21 february 2019
Case: impeller 3D-printing
Intas Power Systems (IPS) contacted Additive Solutions for manufacturing a stainless alloy impeller for experimental high pressure liquid pump.

For impeller manufacture using classical production method, a high-precision expensive 4 or 5 axis NC milling machine is required. It is possible to manufacture using casting, but it is expensive and takes much time, since it is necessary first to make a mold. Therefore, 3D metal printing was chosen.

In the photo below, you can see impeller already mounted on the shaft, before and after sandblasting and little grinding. Printed product required only a little post-processing in a sandblasting chamber to remove unevenness after printing and processing on a grinding machine, that is, a minimum of finishing operations.

This was followed by the most difficult procedure - balancing the impeller. Since the revolutions in the pump working area are 6,000 to 10,000 revolutions per minute, beats are not permissible. Balancing revealed a slight imbalance in the rate of 0.23-0.7 grams per blade. Moreover, this parameter is close to a similar product made on 4, 5-axis coordinate processing centers with NC. Balancing was done by drilling from impeller end side in the area near the hole under the shaft. The impeller is balanced to the point of zero beats.


Assembled pump tests showed whole working capacity of the printed impeller - operational parameters are equal to the impeller made on NC milling machine from a monolith blank. During load tests the impeller withstood both operating revolutions and increased to 14,500 revolutions per minute without blades breaking and warping for several operating days on stand. After test hours the impeller was examined. No signs of cavitation damage were noted. Tests were carried out in different modes, pumping various liquids with different viscosity and density. Working-off with pumping aggressive liquids (water with salt and soda high concentration) showed no signs of aggressive influence on the alloy itself.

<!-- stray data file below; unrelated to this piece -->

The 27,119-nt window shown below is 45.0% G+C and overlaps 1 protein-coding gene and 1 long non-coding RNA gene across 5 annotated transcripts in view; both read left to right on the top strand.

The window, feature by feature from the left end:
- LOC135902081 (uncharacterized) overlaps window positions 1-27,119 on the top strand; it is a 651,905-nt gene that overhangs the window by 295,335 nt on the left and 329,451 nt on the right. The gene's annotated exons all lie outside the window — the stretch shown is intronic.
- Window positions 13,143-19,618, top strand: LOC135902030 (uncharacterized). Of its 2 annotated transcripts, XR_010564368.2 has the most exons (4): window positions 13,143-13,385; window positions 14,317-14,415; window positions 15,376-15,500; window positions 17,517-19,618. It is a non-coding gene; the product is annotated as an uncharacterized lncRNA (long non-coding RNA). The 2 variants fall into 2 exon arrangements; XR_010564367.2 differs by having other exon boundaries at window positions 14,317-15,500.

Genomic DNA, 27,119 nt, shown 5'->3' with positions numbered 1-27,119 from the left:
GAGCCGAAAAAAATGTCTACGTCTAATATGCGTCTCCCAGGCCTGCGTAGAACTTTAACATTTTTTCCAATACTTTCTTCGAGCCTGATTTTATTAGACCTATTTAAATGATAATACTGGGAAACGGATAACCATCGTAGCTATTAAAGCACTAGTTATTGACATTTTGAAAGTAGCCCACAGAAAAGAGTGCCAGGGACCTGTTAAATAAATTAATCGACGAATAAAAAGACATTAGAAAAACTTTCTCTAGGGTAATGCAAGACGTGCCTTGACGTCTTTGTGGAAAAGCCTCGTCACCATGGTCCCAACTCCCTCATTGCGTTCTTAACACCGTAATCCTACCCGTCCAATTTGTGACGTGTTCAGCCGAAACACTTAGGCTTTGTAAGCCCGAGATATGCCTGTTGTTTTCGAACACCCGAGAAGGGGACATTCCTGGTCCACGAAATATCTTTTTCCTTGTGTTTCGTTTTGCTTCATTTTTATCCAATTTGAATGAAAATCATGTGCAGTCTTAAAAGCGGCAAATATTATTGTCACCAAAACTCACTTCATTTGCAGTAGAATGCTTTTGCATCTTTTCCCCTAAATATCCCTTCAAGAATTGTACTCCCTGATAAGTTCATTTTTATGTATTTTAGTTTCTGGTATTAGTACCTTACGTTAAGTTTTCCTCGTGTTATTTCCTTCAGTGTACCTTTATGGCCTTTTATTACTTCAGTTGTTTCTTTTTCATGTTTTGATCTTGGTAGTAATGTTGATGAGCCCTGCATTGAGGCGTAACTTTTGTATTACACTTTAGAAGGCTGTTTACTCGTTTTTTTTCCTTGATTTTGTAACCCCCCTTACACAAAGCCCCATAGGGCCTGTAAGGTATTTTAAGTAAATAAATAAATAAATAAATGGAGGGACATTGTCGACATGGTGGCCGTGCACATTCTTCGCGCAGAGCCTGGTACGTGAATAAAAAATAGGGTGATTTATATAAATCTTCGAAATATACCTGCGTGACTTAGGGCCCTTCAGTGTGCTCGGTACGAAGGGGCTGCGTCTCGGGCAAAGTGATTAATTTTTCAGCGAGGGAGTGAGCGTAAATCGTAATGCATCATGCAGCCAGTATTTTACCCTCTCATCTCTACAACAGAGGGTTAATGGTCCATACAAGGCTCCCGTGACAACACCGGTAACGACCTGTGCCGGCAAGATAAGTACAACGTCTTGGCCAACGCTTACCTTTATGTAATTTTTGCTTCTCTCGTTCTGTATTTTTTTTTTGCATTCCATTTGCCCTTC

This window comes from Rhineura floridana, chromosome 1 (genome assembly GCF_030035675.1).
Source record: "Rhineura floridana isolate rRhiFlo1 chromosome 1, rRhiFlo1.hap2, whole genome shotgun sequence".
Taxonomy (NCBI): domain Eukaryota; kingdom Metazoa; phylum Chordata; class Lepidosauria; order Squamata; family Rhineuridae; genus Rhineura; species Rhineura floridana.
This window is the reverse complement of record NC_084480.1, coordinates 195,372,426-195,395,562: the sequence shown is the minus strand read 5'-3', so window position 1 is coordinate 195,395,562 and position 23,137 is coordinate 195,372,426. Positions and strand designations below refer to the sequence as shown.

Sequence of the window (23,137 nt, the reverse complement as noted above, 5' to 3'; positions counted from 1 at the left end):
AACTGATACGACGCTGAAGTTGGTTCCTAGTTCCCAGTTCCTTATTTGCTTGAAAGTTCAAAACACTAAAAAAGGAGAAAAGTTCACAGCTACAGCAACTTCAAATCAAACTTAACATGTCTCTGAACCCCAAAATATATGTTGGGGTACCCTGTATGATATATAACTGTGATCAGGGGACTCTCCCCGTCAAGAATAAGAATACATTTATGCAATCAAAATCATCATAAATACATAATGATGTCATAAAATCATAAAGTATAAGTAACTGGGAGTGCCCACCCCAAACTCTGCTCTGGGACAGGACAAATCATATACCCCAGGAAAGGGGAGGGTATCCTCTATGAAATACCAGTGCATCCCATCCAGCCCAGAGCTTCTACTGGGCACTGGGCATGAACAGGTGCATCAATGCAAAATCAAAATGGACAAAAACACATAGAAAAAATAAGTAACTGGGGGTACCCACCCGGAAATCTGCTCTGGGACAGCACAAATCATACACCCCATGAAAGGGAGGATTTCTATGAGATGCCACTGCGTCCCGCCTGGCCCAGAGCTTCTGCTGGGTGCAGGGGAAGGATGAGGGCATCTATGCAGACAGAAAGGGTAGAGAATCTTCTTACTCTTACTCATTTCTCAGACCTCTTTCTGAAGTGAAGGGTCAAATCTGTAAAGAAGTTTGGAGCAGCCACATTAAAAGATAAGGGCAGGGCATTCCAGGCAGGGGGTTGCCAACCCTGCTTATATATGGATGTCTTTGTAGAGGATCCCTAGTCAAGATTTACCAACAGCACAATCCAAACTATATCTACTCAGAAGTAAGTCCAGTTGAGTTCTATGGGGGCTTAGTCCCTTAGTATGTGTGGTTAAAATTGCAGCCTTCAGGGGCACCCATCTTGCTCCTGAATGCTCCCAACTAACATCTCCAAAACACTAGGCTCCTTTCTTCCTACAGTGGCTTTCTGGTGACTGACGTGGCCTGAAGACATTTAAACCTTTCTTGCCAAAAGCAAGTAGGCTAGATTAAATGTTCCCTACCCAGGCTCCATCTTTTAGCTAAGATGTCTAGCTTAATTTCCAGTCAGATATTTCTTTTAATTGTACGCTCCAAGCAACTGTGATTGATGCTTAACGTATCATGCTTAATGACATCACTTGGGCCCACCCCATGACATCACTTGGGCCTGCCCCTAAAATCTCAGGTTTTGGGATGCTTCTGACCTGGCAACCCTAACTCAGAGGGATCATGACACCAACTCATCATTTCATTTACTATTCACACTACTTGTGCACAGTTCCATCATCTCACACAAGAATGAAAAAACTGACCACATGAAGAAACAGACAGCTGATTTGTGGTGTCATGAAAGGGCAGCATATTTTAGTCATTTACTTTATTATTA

Conclusions about 3D metal printing:

1. It is very convenient for R&AD: good solution for parts and structures prototypes manufacture.

2. Suitable if you need fast production of a small experimental products batch.

3. According to the final results, the product is close to that made on a NC milling machine.

4. Experimental batches and piece products. 3D metal printing is even more profitable than powder casting (cheaper, faster) because of absence of intermediate stage - the need to make a mold.

5. 3D printing loses in manufacturing costs only high-precision milling 4, 5 coordinate machines, if the customer has any. But on a 3D printer it is possible to manufacture parts with voids and channels of complex shapes, which are not possible to do on a milling machine.

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